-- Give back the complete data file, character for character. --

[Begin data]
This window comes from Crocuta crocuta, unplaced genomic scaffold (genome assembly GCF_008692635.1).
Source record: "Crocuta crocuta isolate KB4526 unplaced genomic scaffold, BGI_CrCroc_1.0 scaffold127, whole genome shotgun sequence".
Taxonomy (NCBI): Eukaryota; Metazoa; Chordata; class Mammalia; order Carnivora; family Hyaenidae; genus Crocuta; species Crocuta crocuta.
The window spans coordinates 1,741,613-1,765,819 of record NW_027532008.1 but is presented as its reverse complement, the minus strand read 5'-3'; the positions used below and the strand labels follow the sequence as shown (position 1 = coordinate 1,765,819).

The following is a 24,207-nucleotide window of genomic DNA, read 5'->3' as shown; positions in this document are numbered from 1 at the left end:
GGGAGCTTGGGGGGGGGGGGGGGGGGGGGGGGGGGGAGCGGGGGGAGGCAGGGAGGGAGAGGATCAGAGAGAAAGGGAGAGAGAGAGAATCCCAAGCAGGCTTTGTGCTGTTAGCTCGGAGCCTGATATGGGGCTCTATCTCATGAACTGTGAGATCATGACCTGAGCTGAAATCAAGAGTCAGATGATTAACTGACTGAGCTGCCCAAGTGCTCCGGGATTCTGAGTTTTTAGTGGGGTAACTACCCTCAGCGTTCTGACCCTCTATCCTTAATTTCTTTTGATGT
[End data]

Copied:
This window comes from Crocuta crocuta, unplaced genomic scaffold (genome assembly GCF_008692635.1).
Source record: "Crocuta crocuta isolate KB4526 unplaced genomic scaffold, BGI_CrCroc_1.0 scaffold127, whole genome shotgun sequence".
Taxonomy (NCBI): Eukaryota; Metazoa; Chordata; class Mammalia; order Carnivora; family Hyaenidae; genus Crocuta; species Crocuta crocuta.
The window spans coordinates 1,741,613-1,765,819 of record NW_027532008.1 but is presented as its reverse complement, the minus strand read 5'-3'; the positions used below and the strand labels follow the sequence as shown (position 1 = coordinate 1,765,819).

The following is a 24,207-nucleotide window of genomic DNA, read 5'->3' as shown; positions in this document are numbered from 1 at the left end:
GGGAGCTTGGGGGGGGGGGGGGGGGGGGGGGGGGGGAGCGGGGGGAGGCAGGGAGGGAGAGGATCAGAGAGAAAGGGAGAGAGAGAGAATCCCAAGCAGGCTTTGTGCTGTTAGCTCGGAGCCTGATATGGGGCTCTATCTCATGAACTGTGAGATCATGACCTGAGCTGAAATCAAGAGTCAGATGATTAACTGACTGAGCTGCCCAAGTGCTCCGGGATTCTGAGTTTTTAGTGGGGTAACTACCCTCAGCGTTCTGACCCTCTATCCTTAATTTCTTTTGATGT